Asst. Police Chief, medical examiner take stand in Thompson trial


by & Tove Tupper & Katie Utehs

Posted on October 19, 2011 at 9:40 AM

Updated Wednesday, Oct 19 at 6:26 PM

YAKIMA, Wash.-- The trial of Spokane Police Officer Karl Thompson resumed Wednesday with Assistant Police Chief Jim Nicks.

Thompson is accused of use of excessive force and lying to investigators in the arrest of Otto Zehm five years ago.  Zehm died two days later.

Assistant Police Chief Jim Nicks was supposed to take the stand Tuesday afternoon, but it was delayed until Wednesday.

Nicks began by talking about the ranking of police officers in the Spokane PD.

He then went on to discuss an email sent out by PIO Tom Lee to the department after the incident. The email reportedly explained what happened, and according to testimony, says a large and strong man lunged at police.

Nicks says he does not remember seeing or talking to Karl Thompson at the scene, nor does he remember talking to the defendent about correcting the inaccurancy of the lunge statement.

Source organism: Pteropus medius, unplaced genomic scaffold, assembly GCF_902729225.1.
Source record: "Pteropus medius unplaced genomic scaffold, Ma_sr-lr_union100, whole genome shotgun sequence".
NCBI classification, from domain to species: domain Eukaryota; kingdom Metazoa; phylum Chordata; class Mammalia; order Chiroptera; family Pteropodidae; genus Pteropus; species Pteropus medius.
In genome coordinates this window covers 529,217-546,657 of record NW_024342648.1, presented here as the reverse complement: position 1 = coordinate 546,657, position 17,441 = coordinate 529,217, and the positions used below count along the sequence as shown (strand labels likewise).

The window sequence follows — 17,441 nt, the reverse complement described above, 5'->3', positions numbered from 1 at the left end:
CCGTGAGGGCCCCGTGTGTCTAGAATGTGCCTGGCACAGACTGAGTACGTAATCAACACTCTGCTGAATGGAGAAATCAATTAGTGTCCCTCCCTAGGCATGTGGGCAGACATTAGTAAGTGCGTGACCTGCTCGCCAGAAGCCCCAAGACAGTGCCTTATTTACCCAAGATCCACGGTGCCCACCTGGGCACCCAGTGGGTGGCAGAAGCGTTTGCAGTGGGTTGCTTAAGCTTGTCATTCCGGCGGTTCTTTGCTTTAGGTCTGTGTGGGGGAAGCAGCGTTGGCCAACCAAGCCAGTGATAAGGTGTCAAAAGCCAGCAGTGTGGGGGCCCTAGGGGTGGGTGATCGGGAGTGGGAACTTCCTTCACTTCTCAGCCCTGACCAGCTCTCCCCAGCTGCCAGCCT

Nicks said he was briefed about the incident after it happened by Tom Lee, Sgt. Peterson, and Joe Walker.

Nicks changed his initial statements to the media after the 2006 incident at a north Spokane Zip Trip.
Court documents released this August revealed Nicks said the Major Crimes Unit failed to do a side-by-side comparison between Thompson’s recorded statements about the incident and the surveillance video.

Nicks also made sworn statements that Thompson acted inappropriately when he beat and tasered Otto Zehm, and that he found Zehm to be retreating the entire time Thompson advanced on him.
In statements made to the U.S. Attorney's Office Monday, Assistant chief Jim Nicks said Karl Thompson tried to manipulate him.

After Nicks stepped down, Dr. Sally Aiken of the Spokane County Medical Examiner’s Office took the stand. She says she has performed nearly 7,000 autopsies.

Aiken says based on law and the police involvement, the hospital notified her office when Zehm was declared brain dead.

The government had Aiken identify Zehm’s autopsy photos.

She says injuries to Zehm's head could be from a baton, but she's can't say so 100 percent.

Baton strikes to the head would likely be ruled excessive based on Spokane Police Department policy.

The prosecution is working to prove Thompson hit Zehm in the head. The defense says his injuries could have come from a struggle in the store aisle and not baton strikes.

Zehm was an organ donor, so there were organs removed, and the surgary cuts went through some of the taser marks, says Aiken. She added not all of Zehm’s injuries were documented at the emergency room because they were trying to save his life. Aiken said more were documented at autopsy.